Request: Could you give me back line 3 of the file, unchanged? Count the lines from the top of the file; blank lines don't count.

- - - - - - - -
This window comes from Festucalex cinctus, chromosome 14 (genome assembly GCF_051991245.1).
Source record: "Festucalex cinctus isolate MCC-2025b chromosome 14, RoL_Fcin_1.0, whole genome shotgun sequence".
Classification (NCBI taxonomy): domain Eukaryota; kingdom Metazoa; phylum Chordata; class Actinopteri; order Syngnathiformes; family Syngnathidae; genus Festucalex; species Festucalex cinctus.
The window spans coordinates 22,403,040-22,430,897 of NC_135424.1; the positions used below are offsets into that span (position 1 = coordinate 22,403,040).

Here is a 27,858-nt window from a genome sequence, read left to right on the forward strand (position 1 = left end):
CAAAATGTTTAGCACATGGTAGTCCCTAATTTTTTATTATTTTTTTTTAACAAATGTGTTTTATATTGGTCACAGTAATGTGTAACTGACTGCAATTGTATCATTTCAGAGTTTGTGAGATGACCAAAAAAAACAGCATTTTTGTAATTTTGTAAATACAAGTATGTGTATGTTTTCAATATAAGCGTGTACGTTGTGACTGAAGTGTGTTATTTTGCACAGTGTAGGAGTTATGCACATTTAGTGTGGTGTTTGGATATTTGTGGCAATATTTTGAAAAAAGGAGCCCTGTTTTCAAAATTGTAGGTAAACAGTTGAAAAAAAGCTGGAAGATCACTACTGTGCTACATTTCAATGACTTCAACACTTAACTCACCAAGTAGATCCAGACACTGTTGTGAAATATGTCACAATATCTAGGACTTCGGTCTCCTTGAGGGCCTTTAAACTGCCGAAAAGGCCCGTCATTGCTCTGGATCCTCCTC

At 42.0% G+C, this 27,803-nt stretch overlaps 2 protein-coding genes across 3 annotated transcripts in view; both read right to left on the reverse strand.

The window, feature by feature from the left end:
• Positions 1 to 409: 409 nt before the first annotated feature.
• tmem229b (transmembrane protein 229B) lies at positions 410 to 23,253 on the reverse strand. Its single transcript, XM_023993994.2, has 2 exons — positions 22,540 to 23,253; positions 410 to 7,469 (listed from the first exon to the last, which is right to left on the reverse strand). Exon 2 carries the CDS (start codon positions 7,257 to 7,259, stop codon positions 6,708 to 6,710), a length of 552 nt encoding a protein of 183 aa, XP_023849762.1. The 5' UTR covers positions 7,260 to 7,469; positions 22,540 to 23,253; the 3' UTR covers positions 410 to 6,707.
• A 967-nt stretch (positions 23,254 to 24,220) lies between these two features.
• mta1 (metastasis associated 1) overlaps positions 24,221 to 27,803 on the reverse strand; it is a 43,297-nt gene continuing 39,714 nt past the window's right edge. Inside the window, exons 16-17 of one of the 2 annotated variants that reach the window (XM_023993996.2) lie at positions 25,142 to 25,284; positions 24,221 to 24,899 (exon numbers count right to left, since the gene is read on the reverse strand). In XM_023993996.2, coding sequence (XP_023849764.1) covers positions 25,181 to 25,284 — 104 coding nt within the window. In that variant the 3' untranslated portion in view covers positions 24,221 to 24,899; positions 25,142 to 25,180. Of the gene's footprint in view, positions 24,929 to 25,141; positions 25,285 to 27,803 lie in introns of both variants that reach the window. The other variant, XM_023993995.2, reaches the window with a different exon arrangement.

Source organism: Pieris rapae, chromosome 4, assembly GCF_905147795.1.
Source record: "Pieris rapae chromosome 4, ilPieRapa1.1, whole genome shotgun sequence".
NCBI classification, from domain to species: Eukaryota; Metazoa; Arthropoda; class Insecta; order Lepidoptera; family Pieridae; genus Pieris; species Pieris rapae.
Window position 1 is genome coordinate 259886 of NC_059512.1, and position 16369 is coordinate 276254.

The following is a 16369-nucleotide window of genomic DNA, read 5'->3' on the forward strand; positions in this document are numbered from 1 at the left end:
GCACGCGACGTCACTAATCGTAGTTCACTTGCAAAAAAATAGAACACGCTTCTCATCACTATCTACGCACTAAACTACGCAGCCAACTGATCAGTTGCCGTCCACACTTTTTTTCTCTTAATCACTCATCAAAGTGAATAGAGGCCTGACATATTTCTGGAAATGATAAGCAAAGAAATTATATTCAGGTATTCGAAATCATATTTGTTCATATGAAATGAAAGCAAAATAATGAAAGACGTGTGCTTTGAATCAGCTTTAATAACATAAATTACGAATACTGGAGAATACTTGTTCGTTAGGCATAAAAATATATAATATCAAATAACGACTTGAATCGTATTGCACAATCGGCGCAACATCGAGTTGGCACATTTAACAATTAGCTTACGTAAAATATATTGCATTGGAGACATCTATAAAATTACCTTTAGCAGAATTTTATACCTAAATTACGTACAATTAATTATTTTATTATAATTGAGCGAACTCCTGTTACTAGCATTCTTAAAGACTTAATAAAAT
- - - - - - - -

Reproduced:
Classification (NCBI taxonomy): domain Eukaryota; kingdom Metazoa; phylum Chordata; class Actinopteri; order Syngnathiformes; family Syngnathidae; genus Festucalex; species Festucalex cinctus.